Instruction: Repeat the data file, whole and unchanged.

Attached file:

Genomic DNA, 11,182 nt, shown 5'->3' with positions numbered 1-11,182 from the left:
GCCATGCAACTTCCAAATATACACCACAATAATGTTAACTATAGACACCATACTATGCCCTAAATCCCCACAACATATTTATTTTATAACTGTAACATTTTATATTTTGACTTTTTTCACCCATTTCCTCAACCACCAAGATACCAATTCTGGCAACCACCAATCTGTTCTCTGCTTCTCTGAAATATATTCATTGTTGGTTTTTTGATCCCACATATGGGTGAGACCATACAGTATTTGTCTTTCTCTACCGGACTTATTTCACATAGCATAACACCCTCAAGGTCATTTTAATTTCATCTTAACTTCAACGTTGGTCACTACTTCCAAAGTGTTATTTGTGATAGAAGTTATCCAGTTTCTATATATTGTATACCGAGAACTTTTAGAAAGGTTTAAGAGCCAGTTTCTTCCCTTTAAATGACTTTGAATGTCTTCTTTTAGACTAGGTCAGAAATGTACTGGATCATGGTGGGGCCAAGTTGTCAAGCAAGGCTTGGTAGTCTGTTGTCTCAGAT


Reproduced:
Genomic DNA, 11,182 nt, shown 5'->3' with positions numbered 1-11,182 from the left:
GCCATGCAACTTCCAAATATACACCACAATAATGTTAACTATAGACACCATACTATGCCCTAAATCCCCACAACATATTTATTTTATAACTGTAACATTTTATATTTTGACTTTTTTCACCCATTTCCTCAACCACCAAGATACCAATTCTGGCAACCACCAATCTGTTCTCTGCTTCTCTGAAATATATTCATTGTTGGTTTTTTGATCCCACATATGGGTGAGACCATACAGTATTTGTCTTTCTCTACCGGACTTATTTCACATAGCATAACACCCTCAAGGTCATTTTAATTTCATCTTAACTTCAACGTTGGTCACTACTTCCAAAGTGTTATTTGTGATAGAAGTTATCCAGTTTCTATATATTGTATACCGAGAACTTTTAGAAAGGTTTAAGAGCCAGTTTCTTCCCTTTAAATGACTTTGAATGTCTTCTTTTAGACTAGGTCAGAAATGTACTGGATCATGGTGGGGCCAAGTTGTCAAGCAAGGCTTGGTAGTCTGTTGTCTCAGAT